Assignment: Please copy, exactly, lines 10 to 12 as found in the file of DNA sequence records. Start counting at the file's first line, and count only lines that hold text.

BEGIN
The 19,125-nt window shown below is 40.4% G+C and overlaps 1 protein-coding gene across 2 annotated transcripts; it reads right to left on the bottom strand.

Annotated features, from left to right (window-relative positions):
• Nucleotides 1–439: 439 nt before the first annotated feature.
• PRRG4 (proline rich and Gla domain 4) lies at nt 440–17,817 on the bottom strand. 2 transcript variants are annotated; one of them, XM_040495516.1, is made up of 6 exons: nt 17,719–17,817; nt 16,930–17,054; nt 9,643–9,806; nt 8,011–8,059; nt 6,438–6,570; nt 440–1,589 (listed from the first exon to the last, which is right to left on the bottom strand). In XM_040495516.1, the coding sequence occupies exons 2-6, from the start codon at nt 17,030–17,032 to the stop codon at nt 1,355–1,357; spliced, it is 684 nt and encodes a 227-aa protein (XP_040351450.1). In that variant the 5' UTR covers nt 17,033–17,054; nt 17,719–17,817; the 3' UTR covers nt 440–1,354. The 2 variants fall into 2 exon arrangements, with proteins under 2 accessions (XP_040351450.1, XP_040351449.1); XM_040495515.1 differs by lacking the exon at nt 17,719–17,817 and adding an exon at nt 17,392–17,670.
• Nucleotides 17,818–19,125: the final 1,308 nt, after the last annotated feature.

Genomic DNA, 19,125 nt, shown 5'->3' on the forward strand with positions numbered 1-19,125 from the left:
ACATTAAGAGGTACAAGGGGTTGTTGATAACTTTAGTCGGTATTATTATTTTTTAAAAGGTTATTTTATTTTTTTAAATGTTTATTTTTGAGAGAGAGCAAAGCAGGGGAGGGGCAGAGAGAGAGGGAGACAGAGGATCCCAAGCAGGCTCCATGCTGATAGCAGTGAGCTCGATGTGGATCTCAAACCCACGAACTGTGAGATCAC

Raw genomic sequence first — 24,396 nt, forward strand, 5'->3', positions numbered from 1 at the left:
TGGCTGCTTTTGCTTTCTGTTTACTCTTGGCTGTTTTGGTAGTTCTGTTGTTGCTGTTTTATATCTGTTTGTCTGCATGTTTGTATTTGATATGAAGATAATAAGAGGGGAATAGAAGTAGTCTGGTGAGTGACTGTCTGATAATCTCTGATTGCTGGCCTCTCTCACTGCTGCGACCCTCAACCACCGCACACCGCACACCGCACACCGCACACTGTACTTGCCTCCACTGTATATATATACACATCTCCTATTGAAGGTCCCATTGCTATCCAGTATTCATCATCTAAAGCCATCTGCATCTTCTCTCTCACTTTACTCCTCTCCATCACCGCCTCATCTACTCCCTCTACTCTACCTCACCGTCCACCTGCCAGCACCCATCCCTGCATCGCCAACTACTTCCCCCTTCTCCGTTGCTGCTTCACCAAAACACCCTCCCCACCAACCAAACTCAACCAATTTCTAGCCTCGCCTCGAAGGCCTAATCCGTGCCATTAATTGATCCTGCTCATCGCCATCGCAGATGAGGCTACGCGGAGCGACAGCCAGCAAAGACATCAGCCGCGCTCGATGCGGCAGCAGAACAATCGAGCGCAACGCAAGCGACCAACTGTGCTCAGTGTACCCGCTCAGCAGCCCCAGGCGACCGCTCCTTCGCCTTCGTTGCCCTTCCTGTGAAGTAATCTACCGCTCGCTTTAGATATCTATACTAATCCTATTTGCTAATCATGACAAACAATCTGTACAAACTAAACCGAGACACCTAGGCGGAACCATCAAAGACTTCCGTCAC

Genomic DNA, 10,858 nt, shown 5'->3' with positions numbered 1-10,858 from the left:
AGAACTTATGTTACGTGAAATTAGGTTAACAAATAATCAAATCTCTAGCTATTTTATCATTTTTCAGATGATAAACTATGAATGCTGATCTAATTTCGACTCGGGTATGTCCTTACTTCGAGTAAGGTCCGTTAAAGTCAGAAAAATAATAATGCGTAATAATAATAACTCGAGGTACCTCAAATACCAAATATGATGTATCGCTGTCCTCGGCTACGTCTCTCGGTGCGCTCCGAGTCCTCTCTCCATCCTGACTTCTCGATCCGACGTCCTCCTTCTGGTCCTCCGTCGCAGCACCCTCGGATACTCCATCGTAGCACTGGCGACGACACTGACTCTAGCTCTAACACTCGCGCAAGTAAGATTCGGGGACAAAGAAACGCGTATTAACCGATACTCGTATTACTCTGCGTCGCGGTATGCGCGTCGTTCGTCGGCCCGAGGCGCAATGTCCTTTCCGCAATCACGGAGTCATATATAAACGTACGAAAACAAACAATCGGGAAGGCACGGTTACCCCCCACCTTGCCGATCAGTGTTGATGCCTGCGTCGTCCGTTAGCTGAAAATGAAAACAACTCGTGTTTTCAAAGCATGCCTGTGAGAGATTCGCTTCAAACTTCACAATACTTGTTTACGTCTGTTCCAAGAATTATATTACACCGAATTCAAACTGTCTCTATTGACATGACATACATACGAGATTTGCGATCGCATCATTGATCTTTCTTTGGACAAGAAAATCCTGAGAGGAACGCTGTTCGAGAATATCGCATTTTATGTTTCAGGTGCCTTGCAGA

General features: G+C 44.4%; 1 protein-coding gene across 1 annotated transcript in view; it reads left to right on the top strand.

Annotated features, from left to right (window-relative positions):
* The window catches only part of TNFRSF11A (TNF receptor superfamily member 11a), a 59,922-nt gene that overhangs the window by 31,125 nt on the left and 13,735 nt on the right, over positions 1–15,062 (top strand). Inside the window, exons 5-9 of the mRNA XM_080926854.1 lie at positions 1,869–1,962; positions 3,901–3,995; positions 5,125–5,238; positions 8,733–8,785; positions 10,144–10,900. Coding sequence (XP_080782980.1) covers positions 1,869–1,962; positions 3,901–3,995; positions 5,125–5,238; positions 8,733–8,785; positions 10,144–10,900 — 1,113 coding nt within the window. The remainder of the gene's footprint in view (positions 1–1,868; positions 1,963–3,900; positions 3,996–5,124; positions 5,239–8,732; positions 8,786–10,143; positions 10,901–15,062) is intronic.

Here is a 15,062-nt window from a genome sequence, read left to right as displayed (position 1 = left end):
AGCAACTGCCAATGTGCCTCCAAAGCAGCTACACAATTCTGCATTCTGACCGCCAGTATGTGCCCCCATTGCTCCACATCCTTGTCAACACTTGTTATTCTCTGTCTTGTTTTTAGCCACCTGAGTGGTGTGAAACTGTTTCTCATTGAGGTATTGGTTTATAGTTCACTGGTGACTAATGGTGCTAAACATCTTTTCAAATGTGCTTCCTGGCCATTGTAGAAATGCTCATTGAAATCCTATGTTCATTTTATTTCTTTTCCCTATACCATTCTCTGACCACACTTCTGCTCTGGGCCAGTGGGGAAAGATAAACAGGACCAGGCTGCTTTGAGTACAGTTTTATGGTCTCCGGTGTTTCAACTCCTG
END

Genomic DNA, 10,858 nt, shown 5'->3' with positions numbered 1-10,858 from the left:
AGAACTTATGTTACGTGAAATTAGGTTAACAAATAATCAAATCTCTAGCTATTTTATCATTTTTCAGATGATAAACTATGAATGCTGATCTAATTTCGACTCGGGTATGTCCTTACTTCGAGTAAGGTCCGTTAAAGTCAGAAAAATAATAATGCGTAATAATAATAACTCGAGGTACCTCAAATACCAAATATGATGTATCGCTGTCCTCGGCTACGTCTCTCGGTGCGCTCCGAGTCCTCTCTCCATCCTGACTTCTCGATCCGACGTCCTCCTTCTGGTCCTCCGTCGCAGCACCCTCGGATACTCCATCGTAGCACTGGCGACGACACTGACTCTAGCTCTAACACTCGCGCAAGTAAGATTCGGGGACAAAGAAACGCGTATTAACCGATACTCGTATTACTCTGCGTCGCGGTATGCGCGTCGTTCGTCGGCCCGAGGCGCAATGTCCTTTCCGCAATCACGGAGTCATATATAAACGTACGAAAACAAACAATCGGGAAGGCACGGTTACCCCCCACCTTGCCGATCAGTGTTGATGCCTGCGTCGTCCGTTAGCTGAAAATGAAAACAACTCGTGTTTTCAAAGCATGCCTGTGAGAGATTCGCTTCAAACTTCACAATACTTGTTTACGTCTGTTCCAAGAATTATATTACACCGAATTCAAACTGTCTCTATTGACATGACATACATACGAGATTTGCGATCGCATCATTGATCTTTCTTTGGACAAGAAAATCCTGAGAGGAACGCTGTTCGAGAATATCGCATTTTATGTTTCAGGTGCCTTGCAGA

General features: G+C 44.4%; 1 protein-coding gene across 1 annotated transcript in view; it reads left to right on the top strand.